|Installation and repair of outside plant technologies, copper, fiber, coax, able to analyze problems in outside plant systems and make effective repairs utilizing copper slices and fiber fusion splicers. Students understand Fiber To The Home (FTTH) concepts and terminology, comprehend terminology and acronyms. The locating of underground cable and fault location, reading staking sheets and telecommunication maps and diagrams. Identify and comprehend required steps in testing OSP. Discuss residential services, call features, customer service skills. Prerequisite: EC 100 and EC 105.|
|EC||251||ELECTRONICS LABORATORY III||4 credits|
|Hands-on lab supports for the following classes: EC-105, EC-210, and EC-211. This lab serves as a real world environment for the students and staff to apply the theories studied. Understand proper safety techniques, comprehend FCC and industry standards. Properly identify test equipment and tools. Properly install 66 and 110 blocks, design, install, test and troubleshoot structured cabling systems. Successfully conduct fiber and copper cable splicing. Prerequisite: EC 157.|
|BEHAVIORAL SCIENCE ELECTIVE||3 credits|
Total Semester Credits: 16
|EC||238||CCNA II: ROUTING AND SWITCHING ESSENTIALS||3 credits|
|Describes the architecture, components, and operations of routers and switches in a small network. Students learn how to configure a router and a switch for basic functionality. By the end of this course, students will be able to configure and troubleshoot routers and switches and resolve common issues with RIPv1, RIPv2, single-area and multi-area OSPF, virtual LANs, and inter-VLAN routing in both IPv4 and IPv6 networks.|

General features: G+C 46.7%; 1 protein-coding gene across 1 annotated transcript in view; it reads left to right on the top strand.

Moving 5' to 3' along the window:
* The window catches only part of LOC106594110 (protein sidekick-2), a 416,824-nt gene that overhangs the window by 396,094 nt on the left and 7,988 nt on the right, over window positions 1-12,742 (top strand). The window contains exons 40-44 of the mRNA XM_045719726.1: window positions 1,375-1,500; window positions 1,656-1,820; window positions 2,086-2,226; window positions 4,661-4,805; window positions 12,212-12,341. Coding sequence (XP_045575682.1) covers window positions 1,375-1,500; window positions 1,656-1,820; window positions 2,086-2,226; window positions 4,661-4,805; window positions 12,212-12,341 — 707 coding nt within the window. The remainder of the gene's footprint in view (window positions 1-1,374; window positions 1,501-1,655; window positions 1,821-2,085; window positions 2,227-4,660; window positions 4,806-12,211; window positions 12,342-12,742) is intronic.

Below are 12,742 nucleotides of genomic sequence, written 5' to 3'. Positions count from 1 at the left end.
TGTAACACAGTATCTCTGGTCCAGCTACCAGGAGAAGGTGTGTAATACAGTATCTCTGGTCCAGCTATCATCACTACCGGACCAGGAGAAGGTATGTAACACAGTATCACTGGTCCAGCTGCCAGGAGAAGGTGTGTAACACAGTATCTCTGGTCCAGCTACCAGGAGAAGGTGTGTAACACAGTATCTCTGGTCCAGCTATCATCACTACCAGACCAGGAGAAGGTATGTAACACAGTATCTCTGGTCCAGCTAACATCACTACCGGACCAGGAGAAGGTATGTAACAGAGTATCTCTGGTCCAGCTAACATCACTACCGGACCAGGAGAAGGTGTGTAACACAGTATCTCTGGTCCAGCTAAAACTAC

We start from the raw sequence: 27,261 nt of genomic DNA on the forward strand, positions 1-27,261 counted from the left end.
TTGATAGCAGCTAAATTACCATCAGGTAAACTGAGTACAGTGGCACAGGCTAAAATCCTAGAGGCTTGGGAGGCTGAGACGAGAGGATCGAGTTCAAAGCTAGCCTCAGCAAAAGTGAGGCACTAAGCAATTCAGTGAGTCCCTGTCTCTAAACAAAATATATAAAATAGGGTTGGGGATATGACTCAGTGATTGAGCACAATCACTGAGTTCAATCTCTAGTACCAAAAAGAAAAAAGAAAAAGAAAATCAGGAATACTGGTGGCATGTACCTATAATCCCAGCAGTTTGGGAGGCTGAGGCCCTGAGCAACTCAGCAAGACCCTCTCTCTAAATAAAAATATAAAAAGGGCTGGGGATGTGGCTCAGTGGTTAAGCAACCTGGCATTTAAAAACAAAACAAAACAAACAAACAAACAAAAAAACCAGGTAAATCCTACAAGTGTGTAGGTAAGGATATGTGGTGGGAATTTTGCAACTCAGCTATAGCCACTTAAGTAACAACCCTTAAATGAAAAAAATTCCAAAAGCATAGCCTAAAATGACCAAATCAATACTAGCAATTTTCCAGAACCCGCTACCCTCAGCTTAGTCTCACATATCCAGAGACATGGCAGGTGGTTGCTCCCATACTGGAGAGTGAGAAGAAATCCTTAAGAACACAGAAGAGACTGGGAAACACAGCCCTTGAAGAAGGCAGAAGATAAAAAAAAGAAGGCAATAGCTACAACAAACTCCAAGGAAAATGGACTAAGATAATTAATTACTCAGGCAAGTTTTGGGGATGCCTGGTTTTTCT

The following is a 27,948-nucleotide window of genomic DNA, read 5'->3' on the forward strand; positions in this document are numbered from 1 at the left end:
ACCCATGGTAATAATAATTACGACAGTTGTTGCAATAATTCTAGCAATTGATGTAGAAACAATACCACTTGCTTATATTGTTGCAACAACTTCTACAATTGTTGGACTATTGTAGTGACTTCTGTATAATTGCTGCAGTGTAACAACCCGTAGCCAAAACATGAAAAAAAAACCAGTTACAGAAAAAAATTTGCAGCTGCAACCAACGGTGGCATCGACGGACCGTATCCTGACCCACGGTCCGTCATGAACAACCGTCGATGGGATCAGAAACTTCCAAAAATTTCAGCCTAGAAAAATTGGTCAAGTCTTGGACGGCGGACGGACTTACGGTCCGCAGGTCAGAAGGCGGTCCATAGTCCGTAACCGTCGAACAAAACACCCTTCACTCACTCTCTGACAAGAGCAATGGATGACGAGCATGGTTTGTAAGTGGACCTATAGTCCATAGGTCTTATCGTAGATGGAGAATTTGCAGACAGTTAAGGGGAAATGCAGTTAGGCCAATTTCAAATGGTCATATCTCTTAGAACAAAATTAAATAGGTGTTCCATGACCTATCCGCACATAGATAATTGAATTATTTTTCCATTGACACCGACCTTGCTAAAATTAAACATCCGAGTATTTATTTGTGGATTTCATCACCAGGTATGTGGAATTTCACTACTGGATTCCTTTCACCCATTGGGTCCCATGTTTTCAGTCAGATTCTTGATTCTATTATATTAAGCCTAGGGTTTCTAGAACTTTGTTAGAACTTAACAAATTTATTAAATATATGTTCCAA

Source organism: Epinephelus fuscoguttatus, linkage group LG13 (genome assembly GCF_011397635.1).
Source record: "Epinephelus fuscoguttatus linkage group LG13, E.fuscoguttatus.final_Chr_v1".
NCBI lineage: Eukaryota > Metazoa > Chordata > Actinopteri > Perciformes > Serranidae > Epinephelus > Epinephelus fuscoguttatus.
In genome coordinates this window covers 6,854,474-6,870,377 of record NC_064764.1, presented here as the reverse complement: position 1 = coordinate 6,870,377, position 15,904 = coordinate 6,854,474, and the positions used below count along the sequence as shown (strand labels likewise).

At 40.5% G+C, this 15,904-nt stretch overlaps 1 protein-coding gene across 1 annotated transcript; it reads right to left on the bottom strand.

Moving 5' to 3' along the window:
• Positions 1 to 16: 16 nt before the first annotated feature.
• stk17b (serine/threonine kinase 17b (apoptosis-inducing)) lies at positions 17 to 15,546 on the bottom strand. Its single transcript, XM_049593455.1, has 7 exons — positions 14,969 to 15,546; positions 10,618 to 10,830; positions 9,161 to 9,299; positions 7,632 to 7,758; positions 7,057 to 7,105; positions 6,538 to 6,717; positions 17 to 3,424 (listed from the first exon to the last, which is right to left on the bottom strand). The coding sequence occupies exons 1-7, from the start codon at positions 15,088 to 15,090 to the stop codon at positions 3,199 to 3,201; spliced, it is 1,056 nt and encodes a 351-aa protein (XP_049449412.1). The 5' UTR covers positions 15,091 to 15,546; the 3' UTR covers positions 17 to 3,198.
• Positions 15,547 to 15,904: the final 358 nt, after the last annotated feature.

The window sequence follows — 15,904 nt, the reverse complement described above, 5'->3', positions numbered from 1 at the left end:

|EC||246||CENTRAL OFFICE TRANSPORT||3 credits|
|This course will focus on the Central Office environment and transport equipment of the telecommunications industry. Three basic areas of study will be covered, but not limited to, peripheral equipment, switching equipment and Internet protocols. Upon successful completion of this class, students will be able to work professionally, safely and efficiently in a central office environment. Students will comprehend the digital hierarchy scheme as it applies to the world of telephony. Learn the public switched telephone network and its signaling structure.|
|EC||257||ELECTRONICS LABORATORY IV||5 credits|
|This lab serves as a real world environment for the students and staff to apply the theory studied in the previous classes. Exercise proper safety techniques. Properly identify and use test equipment in the telecom industry. Install, test and troubleshoot telecommunications systems to customer’s premise and business locations. Construct a cabling system; utilize multiline services; exercise VoIP knowledge. Operate and maintain a central office with head-end video equipment. Students will install, operate and maintain the following systems: Genband C15 Softswitch; multiple fiber transport systems; Edge routers; Access Ethernet Access Switches; Voice over IP systems; Mitel 3300; Altigen; Avaya S8300 and Cisco UC520 systems.|
|PAT||102||PRINCIPLES OF GPS/GIS||2 credits|
Students will be introduced to basic GPS principles and how they are applied to precision agriculture and GIS applications. Different GPS corrections and constellations and primary industry uses will be introduced as well as different GPS terms and how they are used in the industry. Once an aptitude is gained for the GPS, the course will shift to GIS operations in the agriculture industry.
|SSS||200||CAREER READINESS||1 credit|
This course provides a foundation for gaining the knowledge, skills, and attitude necessary for success in the workplace. Students will improve job seeking and soft skills needed to make a successful transition from school to career. Also included in the course are lessons outlining benefits packages, personal finance and insurance.
|MATHEMATICS ELECTIVE||3 credits|
Total Semester Credits: 17